“Do we have to, Father?” I replied. “I didn’t get much sleep last night because of the blasts, I’m still so tired.”
“Lukas, what have I told you about asking questions at a time like this? Do what Father says!”
I turned faintly frightened and pale as Father rarely found himself cross with me. He saw this, took a deep breath, and then relaxed his facial muscles.
“Listen, if you Play Dead now, we can go to the Glyptothek tomorrow.”
“The museum! Really?
Father and I were in the city square, near the Marienplatz, when he heard the rumblings of the coming tanks. There were countless dead bodies littered in the square, to the point where the concrete floor was masked in dead flesh. It was impossible to maneuver around without stepping on a stale hand or broken leg, or further dampening my already-soiled shoes in clotting blood, but it was something I had grown accustomed to and now looked upon like a misshapen form of hop-scotch.
We plunged to the ground and soon made ourselves one with the sea of the dead. We enacted this every time the soldiers arrived. There was always something fascinating about playing dead, as if I were in a talkie trying to convince onlookers I was lifeless. I loved the movies and found myself trying different positions while playing dead. Sometimes I would have my eyes bolted open, or at others, twist my head in a most unconventional manner. Looking back now with experienced eyes, I shudder at how closely I was playing in the bony hands of death itself.
It was 1933 when I was born, incidentally the same year Der Fuhrer came to power. Mother and father never liked the new government then, and kept noting it was only a matter of time till it would escalate beyond the boundaries of humanism. They were right. Soon, Father stopped me from going to boarding school, after which I spent most of my time in my bedroom, wistfully looking out into the damp streets. I saw women and children rounded up in trucks and taken away, I saw our people forced to wear funny stars on their arms, and watched as giant hounds, both human and animal, prowled the streets. Mother, too, was forced to wear that peculiar star whenever she went out. Then one day, when she left for the local markets, she never returned. Father, who worked at the factory all day, came home that evening to find mother gone. He decided that it was time for us leave Germany. After packing all our belongings in a small rucksack, we departed from the only place I’d ever called home.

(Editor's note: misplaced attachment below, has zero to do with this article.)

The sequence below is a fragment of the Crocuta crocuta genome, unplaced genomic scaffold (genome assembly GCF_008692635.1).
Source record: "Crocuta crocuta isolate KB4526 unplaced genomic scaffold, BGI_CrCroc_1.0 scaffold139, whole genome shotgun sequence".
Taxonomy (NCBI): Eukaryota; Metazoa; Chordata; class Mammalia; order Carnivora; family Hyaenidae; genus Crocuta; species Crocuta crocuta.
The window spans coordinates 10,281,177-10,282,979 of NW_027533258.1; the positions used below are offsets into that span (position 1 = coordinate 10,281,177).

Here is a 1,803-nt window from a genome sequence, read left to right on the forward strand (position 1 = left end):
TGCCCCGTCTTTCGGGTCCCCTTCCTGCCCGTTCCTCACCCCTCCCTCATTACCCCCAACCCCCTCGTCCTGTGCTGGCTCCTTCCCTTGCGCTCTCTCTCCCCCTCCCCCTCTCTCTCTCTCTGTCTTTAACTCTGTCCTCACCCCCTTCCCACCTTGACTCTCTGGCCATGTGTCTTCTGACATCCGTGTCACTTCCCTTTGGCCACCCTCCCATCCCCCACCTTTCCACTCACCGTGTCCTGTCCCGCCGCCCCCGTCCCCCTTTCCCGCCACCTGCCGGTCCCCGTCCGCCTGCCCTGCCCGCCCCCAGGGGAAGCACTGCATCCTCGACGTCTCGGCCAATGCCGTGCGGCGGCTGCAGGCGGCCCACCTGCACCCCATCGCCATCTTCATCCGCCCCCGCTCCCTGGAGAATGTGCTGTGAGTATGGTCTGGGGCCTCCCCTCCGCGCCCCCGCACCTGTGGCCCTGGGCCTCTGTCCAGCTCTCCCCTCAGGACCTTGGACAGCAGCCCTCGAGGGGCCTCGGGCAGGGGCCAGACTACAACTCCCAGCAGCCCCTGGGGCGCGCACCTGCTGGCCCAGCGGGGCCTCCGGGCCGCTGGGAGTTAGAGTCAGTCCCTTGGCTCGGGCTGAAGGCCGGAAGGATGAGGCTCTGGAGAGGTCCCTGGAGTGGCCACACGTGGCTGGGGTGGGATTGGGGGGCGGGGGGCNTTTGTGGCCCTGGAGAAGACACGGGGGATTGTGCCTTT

Ever since then we’ve been on the run, hiding, ducking, and living in the backstreets of Munich. At one point, Father hoped that we’d make it to France, where he’d read in the papers the angels had landed, but gave up after he witnessed the terrible torture inflicted on all fleeing Germans. He told me it would best to wait till the angels flew to us, and until then, we could spend our time playing dead and trying hide and seek throughout the city. Father told me to think of this as an extended summer from boarding school, and so I did.
Father had made up Play Dead, and I loved playing it. It kept me occupied from our strenuous travels. Sometimes the bodies I lay amongst were rotten and frightening, but like all things during that time, I had grown accustomed to it. The bombardments at night, the small nibbles of food for supper, the brash echoes of distant gunfights, had all become as common as brushing my teeth.
Lying in the city square, I contorted my face into a ghastly expression, like something out of a monster movie. It was always swell to see their scanning eyes gloss over me as one of the dead, never recognizing me as one of the living. At first I heard naught, but then the roars of tanks suddenly boomed throughout the square.
My ears tingled as the soldiers’ boots trampled on the gravel. They were close. I glanced over to Father who had also taken his lifeless position. However my attention was quickly diverted to the soldier who had come into my periphery. His uniform was forest green, his helmet oval, and his black boots crusted with mixed grime and blood. He gripped his machine gun as if it were an extension of his arm. Most of his face was masked under the shadow of his helmet, save for his icy blue eyes, which shimmered with brooding life. He scanned over the bodies, including me, and kicked a few of the corpses. His colossus bearing reminded me of a frightening golem my mother had spoken about in fairy-tales. Noticing a scurrying rat brush against my trousers, I shifted my leg. However in doing so, it caught his attention. The golem’s eyes darted to where he saw movement. I held my breath, closed my eyes, and remained as comatose as possible. He knelt down and looked intently. He had found me! He had surely found me! It was over! I would be taken away to his cave, where the other monsters resided, and be eaten for supper. I just knew it!
But as he raised his hand to remove the stale arm which covered my face, a ranking officer from afar shouted. Hearing the distant order, he instantly rose and disappeared from sight. For a full minute I refused to breathe, fearing the golem would return and take me away. It was not until Father came and shook me up that I found my sensibility returning. We continued on after that, but I never told Father of the incident. There was something unsettling in the thought of me mentioning it again, as if the golem would reappear on its utterance and, again, snatch me away into the night.
Arif Khan is a developing writer and filmmaker currently attending Texas Tech University. Originally born in Germany, raised in England, and currently living in the United States, he has been fascinated by books and writing for as long as he can remember.